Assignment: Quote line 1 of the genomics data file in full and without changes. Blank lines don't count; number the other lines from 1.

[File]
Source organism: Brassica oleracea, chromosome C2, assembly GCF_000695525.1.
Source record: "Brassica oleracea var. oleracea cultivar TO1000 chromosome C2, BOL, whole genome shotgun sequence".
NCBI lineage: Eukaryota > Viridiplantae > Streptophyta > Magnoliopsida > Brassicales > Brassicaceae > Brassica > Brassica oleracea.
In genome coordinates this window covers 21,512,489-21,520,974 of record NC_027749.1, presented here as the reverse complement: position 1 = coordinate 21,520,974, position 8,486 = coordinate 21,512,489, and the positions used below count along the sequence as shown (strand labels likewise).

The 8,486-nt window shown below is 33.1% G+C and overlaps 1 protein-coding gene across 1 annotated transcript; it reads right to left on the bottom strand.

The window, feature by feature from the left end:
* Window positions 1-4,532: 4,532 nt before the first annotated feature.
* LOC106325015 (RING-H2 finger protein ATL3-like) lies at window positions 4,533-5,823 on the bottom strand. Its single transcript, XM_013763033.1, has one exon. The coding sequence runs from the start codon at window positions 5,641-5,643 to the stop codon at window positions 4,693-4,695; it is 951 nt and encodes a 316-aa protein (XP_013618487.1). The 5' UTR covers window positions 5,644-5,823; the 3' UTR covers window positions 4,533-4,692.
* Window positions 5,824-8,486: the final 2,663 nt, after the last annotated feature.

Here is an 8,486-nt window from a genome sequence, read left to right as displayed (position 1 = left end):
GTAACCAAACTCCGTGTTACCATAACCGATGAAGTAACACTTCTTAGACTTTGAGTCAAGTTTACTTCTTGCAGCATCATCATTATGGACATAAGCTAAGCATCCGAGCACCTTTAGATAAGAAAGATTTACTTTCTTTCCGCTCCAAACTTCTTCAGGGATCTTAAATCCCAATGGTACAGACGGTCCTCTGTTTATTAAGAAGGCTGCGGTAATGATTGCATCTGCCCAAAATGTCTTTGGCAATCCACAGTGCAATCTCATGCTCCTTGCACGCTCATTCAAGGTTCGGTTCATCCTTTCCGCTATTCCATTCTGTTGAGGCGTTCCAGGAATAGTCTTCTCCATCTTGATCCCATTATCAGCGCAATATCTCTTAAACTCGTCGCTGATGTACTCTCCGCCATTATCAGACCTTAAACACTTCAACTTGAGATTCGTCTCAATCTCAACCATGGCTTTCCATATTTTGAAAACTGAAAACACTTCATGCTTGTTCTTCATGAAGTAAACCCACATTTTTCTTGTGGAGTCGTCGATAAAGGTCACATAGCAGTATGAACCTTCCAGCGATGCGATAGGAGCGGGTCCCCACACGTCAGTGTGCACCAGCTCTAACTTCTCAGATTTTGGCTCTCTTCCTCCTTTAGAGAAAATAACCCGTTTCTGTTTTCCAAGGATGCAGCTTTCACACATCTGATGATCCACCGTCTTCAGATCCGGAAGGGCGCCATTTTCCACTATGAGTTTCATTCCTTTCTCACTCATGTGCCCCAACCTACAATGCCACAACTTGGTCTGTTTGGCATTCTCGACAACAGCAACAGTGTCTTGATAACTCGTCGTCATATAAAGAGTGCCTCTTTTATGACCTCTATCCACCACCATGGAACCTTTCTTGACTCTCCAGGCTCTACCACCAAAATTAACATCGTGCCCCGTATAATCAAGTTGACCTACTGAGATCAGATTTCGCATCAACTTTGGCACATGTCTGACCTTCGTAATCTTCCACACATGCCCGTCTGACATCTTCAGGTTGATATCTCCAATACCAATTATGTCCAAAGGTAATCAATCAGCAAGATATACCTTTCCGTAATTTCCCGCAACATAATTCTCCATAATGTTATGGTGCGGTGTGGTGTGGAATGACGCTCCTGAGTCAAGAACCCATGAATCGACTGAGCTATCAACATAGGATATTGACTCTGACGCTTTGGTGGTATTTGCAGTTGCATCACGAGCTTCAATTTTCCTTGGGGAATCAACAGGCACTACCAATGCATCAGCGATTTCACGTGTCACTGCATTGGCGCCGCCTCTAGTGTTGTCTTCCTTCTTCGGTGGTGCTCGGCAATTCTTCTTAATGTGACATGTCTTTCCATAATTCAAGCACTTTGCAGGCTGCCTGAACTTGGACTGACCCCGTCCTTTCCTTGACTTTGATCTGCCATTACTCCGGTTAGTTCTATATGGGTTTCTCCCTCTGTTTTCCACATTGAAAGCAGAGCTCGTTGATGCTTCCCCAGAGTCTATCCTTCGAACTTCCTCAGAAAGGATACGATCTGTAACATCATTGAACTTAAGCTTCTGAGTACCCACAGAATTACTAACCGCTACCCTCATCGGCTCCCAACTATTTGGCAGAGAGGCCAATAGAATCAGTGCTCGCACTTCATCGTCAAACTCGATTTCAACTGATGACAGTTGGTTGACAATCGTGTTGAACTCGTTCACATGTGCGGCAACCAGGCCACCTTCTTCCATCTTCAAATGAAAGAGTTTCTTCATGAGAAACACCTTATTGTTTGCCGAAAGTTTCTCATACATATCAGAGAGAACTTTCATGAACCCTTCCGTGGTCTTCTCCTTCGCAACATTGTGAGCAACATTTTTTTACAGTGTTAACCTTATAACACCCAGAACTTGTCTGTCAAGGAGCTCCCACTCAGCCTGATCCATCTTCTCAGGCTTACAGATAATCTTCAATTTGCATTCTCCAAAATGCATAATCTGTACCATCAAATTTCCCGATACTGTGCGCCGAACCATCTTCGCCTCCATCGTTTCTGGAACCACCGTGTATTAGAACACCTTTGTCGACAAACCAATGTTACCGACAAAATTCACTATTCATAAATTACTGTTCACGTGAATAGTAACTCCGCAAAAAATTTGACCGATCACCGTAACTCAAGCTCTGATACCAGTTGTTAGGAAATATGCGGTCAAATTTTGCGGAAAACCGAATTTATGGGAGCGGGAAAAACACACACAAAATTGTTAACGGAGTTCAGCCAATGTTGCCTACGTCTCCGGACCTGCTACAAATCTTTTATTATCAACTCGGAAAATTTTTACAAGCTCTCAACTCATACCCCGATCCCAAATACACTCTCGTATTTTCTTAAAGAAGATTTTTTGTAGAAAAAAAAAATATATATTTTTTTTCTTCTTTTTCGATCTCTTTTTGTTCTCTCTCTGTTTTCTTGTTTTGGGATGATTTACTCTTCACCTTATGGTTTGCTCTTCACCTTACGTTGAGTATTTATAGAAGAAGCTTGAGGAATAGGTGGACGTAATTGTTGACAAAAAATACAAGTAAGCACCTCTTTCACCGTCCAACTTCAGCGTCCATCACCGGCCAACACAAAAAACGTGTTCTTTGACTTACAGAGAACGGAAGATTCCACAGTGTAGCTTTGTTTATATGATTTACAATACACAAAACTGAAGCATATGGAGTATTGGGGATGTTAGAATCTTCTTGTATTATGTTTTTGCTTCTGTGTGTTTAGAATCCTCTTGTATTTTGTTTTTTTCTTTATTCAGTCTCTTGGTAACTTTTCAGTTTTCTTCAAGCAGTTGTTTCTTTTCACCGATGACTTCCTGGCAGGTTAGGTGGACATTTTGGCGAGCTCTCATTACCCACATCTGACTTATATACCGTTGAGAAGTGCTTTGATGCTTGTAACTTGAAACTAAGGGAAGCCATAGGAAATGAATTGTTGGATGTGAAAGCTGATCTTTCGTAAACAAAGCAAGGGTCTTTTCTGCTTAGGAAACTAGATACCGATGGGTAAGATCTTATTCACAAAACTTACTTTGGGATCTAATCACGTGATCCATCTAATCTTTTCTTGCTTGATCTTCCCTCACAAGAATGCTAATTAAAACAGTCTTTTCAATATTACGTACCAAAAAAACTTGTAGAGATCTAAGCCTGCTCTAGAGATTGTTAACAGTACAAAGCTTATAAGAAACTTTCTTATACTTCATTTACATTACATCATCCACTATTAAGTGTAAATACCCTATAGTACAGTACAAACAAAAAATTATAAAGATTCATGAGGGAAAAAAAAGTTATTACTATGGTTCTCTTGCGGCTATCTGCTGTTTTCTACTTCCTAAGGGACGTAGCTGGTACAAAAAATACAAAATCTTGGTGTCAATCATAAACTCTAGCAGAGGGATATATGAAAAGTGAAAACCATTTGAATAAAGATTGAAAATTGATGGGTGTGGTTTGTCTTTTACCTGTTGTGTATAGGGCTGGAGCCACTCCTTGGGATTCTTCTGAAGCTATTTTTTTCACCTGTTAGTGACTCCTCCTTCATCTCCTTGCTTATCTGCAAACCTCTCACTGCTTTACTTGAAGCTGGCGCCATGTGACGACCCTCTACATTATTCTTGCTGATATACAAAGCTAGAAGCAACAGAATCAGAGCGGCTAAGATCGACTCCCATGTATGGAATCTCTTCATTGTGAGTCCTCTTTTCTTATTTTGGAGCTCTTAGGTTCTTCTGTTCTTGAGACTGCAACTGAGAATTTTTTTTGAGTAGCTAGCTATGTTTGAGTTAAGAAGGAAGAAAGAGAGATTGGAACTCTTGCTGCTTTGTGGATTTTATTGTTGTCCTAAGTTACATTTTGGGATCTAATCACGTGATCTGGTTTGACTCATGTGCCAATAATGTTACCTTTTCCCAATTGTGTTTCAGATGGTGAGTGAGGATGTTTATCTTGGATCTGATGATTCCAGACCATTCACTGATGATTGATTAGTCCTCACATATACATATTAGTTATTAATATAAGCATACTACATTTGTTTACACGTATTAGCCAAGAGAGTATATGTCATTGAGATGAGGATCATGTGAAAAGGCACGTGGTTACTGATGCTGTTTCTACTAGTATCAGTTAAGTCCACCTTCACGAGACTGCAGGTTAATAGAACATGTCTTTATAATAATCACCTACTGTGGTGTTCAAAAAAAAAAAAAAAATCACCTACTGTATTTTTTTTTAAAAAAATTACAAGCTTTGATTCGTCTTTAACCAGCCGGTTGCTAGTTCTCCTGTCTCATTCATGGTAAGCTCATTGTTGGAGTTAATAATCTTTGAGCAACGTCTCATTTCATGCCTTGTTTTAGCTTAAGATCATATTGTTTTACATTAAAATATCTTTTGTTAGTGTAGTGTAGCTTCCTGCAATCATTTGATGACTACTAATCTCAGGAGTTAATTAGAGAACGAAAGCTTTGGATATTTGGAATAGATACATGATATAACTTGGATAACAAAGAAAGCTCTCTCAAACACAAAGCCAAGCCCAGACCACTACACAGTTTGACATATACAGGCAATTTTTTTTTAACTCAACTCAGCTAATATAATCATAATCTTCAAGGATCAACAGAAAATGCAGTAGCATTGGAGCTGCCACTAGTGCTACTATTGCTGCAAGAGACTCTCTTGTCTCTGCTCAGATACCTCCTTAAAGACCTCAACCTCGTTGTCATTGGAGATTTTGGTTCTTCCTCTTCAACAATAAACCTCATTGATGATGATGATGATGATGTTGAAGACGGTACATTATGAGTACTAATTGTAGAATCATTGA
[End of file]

Source organism: Brassica oleracea, chromosome C2, assembly GCF_000695525.1.